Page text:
Oncology Central

Study demonstrates why prostate cancer cells may develop resistance to treatment

Researchers from the University of York (UK) have demonstrated that dexamethasone – a synthetic glucocorticoid hormone treatment routinely given to prostate cancer patients following radiotherapy – could potentially increase the resistance of cancerous cells, therefore increasing the possibility of cancer recurrence.

The study, recently published in Oncotarget, investigated potential novel biomarkers and targets that could be utilized to improve therapeutic strategies. The team observed that a potential biomarker candidate of radiation sensitivity was expressed in low levels by prostate cells after receiving glucocorticoid hormone supplements.

Lead author Norman Maitland (University of York) commented: “This was a really unexpected result of our investigation, so we took a slightly different direction in order to find out why these stem cells would become more resistant to cancer treatment.”

Within the study, the team identified the miR-99 family as potential biomarkers of radiation sensitivity and potential therapeutic targets to improve radiotherapy efficiency. This family of microRNAs has previously demonstrated an important role in the regulation of the DNA damage response via targeting of the SWI/SNF chromatin remodeling factors SMARCA5 and SMARCD1 in cell line models.

Owing to this, the team explored the cell populations of relatively radiation insensitive prostate cancer stem cells and cells in castration-resistant prostate cancer, which displayed low expression levels of miR-99a and miR-100.

Additionally, the team observed that treating cells with the synthetic glucocorticoid, dexamethasone resulted in decreased miR-99a and 100 expression, indicating a novel mechanism of miR-99a and miR-100 regulation in androgen-independent prostate cells.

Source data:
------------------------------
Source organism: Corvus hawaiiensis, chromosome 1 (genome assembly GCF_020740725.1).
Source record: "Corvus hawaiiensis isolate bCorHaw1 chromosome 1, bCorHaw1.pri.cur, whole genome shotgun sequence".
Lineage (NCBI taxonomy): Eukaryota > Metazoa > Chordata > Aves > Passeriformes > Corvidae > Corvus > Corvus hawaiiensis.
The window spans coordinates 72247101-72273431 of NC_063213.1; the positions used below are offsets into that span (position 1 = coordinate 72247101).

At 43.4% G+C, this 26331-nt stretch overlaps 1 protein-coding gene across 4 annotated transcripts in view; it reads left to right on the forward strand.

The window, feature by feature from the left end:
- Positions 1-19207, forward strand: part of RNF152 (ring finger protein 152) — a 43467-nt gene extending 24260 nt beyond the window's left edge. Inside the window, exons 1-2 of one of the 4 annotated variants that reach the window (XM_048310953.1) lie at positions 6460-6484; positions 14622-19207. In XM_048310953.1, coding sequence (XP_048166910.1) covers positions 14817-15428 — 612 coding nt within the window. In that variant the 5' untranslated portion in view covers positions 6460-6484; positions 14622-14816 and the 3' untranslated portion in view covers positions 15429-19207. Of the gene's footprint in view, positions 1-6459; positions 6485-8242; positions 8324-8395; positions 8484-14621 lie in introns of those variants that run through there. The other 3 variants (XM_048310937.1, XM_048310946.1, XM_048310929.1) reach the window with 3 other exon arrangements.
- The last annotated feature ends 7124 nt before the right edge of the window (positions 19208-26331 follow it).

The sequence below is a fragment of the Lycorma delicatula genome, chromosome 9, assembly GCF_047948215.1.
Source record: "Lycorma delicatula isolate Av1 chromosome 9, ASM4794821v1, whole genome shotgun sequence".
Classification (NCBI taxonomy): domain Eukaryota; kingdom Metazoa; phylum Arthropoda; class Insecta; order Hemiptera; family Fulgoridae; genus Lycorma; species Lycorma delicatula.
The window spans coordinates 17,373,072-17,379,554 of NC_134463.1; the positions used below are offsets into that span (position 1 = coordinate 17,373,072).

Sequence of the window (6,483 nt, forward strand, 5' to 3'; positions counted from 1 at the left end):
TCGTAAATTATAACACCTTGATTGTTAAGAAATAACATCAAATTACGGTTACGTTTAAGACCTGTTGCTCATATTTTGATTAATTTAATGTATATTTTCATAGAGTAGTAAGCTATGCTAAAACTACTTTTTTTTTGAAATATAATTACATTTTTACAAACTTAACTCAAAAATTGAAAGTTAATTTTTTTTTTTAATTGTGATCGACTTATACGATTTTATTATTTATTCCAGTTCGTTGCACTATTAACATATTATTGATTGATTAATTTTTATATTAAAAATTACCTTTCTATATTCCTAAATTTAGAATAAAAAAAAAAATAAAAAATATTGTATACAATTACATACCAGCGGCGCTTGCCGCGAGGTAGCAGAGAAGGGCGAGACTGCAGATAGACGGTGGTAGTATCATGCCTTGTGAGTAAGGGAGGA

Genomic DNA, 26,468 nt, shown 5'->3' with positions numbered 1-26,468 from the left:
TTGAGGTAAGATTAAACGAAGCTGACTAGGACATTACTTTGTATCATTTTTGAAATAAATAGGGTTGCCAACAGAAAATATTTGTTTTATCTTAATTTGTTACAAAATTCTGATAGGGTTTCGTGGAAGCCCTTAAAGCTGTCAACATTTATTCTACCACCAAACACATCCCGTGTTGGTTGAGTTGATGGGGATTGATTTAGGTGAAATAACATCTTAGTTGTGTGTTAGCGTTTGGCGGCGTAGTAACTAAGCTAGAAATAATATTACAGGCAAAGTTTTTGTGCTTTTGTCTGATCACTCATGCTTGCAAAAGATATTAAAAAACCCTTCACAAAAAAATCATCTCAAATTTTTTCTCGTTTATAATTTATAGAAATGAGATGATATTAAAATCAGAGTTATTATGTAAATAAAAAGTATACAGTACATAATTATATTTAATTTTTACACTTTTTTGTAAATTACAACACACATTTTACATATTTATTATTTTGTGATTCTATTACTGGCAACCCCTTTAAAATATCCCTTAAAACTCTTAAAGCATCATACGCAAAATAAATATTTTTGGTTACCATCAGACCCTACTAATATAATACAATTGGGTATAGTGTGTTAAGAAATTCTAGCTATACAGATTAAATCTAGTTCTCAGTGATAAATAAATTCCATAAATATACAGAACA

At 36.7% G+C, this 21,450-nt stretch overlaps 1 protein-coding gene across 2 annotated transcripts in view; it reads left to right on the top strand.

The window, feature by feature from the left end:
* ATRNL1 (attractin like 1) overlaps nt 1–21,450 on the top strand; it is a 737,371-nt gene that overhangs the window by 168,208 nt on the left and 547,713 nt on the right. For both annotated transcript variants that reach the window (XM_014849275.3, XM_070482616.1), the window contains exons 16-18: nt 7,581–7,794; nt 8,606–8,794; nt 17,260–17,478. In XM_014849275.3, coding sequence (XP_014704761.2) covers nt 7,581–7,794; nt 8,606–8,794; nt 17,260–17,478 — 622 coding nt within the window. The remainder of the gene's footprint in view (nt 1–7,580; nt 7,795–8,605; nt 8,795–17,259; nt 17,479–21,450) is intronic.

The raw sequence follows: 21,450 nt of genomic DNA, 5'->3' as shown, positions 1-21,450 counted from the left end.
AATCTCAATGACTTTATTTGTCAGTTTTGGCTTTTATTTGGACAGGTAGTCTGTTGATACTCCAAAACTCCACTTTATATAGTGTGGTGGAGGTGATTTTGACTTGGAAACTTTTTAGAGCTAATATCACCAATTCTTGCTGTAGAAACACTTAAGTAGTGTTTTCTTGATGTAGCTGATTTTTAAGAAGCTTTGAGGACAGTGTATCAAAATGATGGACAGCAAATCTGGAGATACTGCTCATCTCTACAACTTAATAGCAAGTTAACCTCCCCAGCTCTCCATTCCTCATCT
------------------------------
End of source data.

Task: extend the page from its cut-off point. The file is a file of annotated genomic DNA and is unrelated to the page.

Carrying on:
“When more glucocorticoid hormones are ingested, the levels of MicroRNAs decrease even further, resulting in an increase in SMARCs.  These SMARC proteins wind up chromosomes inside the cancer cells to make them resistant to treatment.”

The team then discerned that treating prostate cells with the glucocorticoid receptor inhibitor mifepristone sensitized prostate cells to radiation by increasing levels of miR-99a and miR-100 and decreasing expression of SMARCs, suggesting that the same dose of radiotherapy could kill more cancer stem cells when combined with glucocorticoid inhibitors.

“Hormone injections to counter the energy-sapping effects of radiotherapy and chemotherapy have been a standard part of after-care for 15 years or more, so we were surprised to find that the treatment was actually to the detriment of radiotherapy.”

Based on the initial findings of the study, the miR99 family could be identified as markers of radiation sensitivity and as potential therapeutic targets that could be utilized to improve the efficiency of radiotherapy.

Maitland concluded: “We now need to move into clinical trials to see whether blocking, rather than boosting, the glucocorticoids in patients could bolster the success rate of radiotherapy.  It would ultimately mean that the patient is more tired after treatment, but there are other non-hormone treatments that could be used to improve energy levels that would not interfere with how we now believe stem cells to behave in cancer.”

Sources: Rane JK, Erb HHH, Nappo G et al. Inhibition of the glucocorticoid receptor results in an enhanced miR-99a/100-mediated radiation response in stem-like cells from human prostate cancers. Oncotarget. DOI: 10.18632/oncotarget.10207 (2016) (Epub ahead of print); University of York press release




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